Less than 18 months after their creation, the Daleks made their third appearance as the Doctor’s arch enemies in the six part serial, The Chase. Almost universally panned in fan circles as the worst Dalek story ever, The Chase is not entirely without merit. It is in this story that Ian and Barbara leave the Tardis for the last time and return to 1965 London. Their arrival home in the Daleks’ time travelling ship is one of the most iconic and best remembered segments in Who’s history. The still photography of the teachers playfully posing against a variety of London landmarks joyfully demonstrates their relief to finally return to what passes as normality. How did they explain away their two year absence from Coal Hill School? That’s a mystery that remains unanswered.
Prior to their tear jerking departure from the Doctor and Vicki, Ian and Barbara were as close to home as 1966 New York. It was on the Empire State Building, in episode three, that the viewer meets the character of Morton Dill, played by Peter Purves. The viewers and the production team alike were unaware that Purves would reappear in episode six of that same serial as a stranded spaceship pilot on the planet Mechanus, named Steven Taylor. Evidencing the almost complete absence of forward planning in the Doctor Who camp, the decision to appoint a replacement for Ian and Barbara was not made until Purves impressed all concerned during his role as a naive tourist from Alabama. In a period of less than three weeks Purves went from a bit-part extra to a companion-in-waiting. It would not be until the next serial, The Time Meddler, that the character of Steven Taylor would be officially invested into the Tardis Crew. Purves was the first person to have appeared as two separate characters in the same Who serial.
My 12 year old son considers Peter Purves to be the Doctor’s best companion solely based upon his portrayal of Morton Dill. And he wasn’t even a companion then! My son loves the Alabama imbecile and finds it hard to contain his laughter as he watches Dill’s onscreen antics. Purves’ attempt at an American accent was at least consistent in that episode, unlike the season three story, The Gunfighters, where he occasionally forgets that he’s meant to be from the USA. Moreover, we don’t have to listen to him sing in The Chase!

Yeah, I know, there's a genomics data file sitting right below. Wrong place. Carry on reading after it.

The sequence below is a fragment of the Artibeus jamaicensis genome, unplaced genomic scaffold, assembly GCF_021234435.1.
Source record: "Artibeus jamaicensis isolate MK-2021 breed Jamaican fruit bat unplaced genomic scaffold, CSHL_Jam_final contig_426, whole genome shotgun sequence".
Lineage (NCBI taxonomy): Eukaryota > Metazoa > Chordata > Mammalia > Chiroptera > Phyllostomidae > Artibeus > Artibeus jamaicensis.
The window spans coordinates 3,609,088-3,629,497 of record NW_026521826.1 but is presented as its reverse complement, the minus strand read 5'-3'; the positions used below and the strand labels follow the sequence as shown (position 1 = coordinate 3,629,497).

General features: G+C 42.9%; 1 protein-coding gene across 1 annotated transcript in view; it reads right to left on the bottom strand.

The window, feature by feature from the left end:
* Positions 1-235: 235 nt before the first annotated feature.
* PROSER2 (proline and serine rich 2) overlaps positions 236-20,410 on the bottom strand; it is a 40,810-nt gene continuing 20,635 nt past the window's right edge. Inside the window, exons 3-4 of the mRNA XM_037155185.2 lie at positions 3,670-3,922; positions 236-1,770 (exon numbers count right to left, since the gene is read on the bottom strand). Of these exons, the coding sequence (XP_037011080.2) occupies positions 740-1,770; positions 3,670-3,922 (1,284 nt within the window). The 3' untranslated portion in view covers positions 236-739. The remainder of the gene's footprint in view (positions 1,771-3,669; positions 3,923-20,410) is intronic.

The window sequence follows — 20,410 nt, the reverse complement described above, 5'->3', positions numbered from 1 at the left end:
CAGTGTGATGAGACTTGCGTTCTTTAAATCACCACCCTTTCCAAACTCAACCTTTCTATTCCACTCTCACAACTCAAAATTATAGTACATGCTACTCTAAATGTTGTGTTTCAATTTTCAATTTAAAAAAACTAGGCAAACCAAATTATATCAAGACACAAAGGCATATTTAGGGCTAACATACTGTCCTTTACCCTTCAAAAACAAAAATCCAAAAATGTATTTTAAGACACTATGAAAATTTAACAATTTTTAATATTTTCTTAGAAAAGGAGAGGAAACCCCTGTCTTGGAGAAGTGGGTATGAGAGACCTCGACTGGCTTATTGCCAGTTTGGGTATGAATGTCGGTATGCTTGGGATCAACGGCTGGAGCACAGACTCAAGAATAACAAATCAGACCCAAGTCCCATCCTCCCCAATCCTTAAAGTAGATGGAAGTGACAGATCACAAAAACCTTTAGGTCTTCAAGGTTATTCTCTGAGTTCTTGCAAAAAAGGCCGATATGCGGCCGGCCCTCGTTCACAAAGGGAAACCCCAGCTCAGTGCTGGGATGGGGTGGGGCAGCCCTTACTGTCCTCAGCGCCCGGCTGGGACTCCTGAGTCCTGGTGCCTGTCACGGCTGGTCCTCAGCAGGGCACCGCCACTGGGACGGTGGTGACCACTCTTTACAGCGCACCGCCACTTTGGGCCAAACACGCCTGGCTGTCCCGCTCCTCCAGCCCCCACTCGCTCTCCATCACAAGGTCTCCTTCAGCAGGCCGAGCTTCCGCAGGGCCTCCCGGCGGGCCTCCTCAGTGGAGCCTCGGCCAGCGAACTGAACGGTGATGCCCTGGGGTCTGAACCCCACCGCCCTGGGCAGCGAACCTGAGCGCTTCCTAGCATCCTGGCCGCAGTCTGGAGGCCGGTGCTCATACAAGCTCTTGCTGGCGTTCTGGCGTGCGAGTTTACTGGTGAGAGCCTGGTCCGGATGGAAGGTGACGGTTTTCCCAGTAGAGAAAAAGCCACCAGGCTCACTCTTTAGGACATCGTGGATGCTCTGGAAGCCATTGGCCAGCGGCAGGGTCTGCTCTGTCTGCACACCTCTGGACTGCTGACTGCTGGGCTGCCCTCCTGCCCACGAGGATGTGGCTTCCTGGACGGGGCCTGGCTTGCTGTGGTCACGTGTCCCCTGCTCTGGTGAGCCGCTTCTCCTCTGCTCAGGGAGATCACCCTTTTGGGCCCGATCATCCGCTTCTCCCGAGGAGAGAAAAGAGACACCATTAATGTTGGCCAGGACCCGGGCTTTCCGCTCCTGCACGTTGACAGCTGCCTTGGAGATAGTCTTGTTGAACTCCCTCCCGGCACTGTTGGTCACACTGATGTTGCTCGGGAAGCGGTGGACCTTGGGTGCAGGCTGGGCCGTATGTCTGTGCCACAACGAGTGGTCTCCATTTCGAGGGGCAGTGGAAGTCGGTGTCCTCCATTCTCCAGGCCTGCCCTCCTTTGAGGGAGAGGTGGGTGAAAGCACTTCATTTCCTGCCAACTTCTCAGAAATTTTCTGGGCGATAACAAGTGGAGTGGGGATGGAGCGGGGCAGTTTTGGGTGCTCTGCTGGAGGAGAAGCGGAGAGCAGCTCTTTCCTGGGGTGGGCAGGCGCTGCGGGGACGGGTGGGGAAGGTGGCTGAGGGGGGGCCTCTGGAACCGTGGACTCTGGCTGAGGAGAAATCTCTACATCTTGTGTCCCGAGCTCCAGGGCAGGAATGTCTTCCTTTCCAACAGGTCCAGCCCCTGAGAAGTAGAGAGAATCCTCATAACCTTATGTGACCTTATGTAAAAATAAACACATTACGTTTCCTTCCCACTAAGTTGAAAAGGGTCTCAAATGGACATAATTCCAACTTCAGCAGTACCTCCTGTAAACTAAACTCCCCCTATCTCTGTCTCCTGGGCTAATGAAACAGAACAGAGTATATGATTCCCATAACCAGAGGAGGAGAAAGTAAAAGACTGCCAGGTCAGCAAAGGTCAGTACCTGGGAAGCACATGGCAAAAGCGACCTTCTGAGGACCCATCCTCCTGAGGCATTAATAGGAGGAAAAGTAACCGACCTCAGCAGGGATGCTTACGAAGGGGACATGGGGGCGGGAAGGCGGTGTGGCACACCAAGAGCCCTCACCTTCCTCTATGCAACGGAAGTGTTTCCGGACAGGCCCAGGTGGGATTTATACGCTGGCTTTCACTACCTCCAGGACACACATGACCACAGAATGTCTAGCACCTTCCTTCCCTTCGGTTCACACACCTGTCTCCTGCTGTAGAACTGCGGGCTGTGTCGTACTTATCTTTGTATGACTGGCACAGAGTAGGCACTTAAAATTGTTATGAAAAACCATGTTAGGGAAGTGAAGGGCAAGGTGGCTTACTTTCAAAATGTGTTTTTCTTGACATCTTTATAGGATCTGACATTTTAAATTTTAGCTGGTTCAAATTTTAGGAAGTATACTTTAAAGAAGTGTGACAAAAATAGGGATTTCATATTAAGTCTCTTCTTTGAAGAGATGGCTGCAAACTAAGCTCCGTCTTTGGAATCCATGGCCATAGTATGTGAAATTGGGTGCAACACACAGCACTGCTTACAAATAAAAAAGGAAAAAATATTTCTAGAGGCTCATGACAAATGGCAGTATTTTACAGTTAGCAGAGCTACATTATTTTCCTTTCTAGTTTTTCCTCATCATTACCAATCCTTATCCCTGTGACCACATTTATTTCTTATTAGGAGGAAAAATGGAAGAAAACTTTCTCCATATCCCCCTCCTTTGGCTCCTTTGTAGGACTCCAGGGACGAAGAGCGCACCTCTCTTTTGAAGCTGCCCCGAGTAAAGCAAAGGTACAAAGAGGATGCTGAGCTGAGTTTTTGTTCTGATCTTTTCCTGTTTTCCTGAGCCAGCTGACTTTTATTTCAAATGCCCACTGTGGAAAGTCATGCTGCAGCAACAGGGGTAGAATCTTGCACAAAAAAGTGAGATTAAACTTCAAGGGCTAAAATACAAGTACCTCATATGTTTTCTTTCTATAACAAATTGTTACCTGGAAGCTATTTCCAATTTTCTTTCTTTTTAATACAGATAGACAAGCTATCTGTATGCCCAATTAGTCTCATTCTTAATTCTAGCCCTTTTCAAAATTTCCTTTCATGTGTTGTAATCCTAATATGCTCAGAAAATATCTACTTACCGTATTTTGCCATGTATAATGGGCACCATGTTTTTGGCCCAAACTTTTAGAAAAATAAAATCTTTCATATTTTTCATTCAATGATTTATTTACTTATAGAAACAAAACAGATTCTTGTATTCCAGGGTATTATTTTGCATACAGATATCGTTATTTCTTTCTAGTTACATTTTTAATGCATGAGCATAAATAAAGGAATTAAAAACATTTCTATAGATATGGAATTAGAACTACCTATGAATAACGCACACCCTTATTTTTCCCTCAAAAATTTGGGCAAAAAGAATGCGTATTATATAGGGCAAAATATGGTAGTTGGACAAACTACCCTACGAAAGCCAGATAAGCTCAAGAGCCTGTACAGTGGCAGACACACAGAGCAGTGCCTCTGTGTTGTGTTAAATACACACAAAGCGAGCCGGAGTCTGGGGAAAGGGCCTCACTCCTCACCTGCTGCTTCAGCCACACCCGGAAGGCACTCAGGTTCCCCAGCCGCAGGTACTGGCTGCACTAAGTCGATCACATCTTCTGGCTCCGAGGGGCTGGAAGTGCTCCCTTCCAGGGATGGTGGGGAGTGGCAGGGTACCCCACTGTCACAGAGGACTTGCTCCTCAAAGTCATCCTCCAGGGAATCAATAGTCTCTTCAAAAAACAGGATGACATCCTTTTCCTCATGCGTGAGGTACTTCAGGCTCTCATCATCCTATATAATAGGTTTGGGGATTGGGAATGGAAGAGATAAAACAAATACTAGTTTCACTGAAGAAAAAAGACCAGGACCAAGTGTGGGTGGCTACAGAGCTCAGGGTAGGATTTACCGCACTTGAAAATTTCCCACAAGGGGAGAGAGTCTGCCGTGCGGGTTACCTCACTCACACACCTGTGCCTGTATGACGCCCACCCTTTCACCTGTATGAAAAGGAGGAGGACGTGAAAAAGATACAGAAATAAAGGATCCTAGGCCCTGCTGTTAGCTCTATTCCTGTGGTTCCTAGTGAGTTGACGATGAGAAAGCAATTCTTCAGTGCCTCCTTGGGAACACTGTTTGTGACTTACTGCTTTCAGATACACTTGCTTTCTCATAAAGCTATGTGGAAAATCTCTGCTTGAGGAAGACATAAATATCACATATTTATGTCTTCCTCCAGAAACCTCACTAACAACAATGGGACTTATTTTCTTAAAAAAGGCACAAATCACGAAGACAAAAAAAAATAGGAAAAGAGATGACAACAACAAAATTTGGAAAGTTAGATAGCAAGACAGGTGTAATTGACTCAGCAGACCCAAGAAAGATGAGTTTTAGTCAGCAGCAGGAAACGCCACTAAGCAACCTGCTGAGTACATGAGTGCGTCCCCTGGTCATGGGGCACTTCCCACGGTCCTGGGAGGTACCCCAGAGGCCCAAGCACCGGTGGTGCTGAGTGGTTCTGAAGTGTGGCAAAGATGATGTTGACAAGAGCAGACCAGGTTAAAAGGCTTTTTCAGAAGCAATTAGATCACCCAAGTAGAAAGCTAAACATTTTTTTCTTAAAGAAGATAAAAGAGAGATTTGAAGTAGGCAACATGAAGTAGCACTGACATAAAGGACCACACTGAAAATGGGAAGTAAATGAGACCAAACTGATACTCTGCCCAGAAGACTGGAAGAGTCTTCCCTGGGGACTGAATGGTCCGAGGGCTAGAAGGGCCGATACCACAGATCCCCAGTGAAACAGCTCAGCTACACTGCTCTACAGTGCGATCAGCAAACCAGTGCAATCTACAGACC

Not surprisingly, The Chase witnesses a number of firsts. There’s the first, and regrettably only, appearance of yet another “next big thing”, the Mechanoids. Their unwieldy size, slowness and limited movement undoubtedly had much to do with this. It was not for want of trying that it took almost another 18 months for Doctor Who to eventually invent a genuine contender to the Dalek popularity stakes, the Cybermen. Another first and last was the Time-and-Space Visualiser, a large disc with television monitor which was taken as a souvenir from the planet Xeros’ Space Museum. Seemingly programmed by punch cards, the Visualiser enabled the Tardis occupants to view any event in history’s past. To demonstrate the machine’s awesome powers the crew were treated to clips from Abraham Lincoln’s “Gettysburg Address”, William Shakespeare conversing with Queen Elizabeth 1, and most prestigiously for Doctor Who, the Beatles performing in 1965. The Beatles clip was no mere piece of stock footage from the BBC Archives, but a song filmed specifically for Who and also shown on Top of the Pops. The Chase is the first to feature an evil android Doctor. The serial also sees debut of the redesigned Daleks, who at last have their own time machine.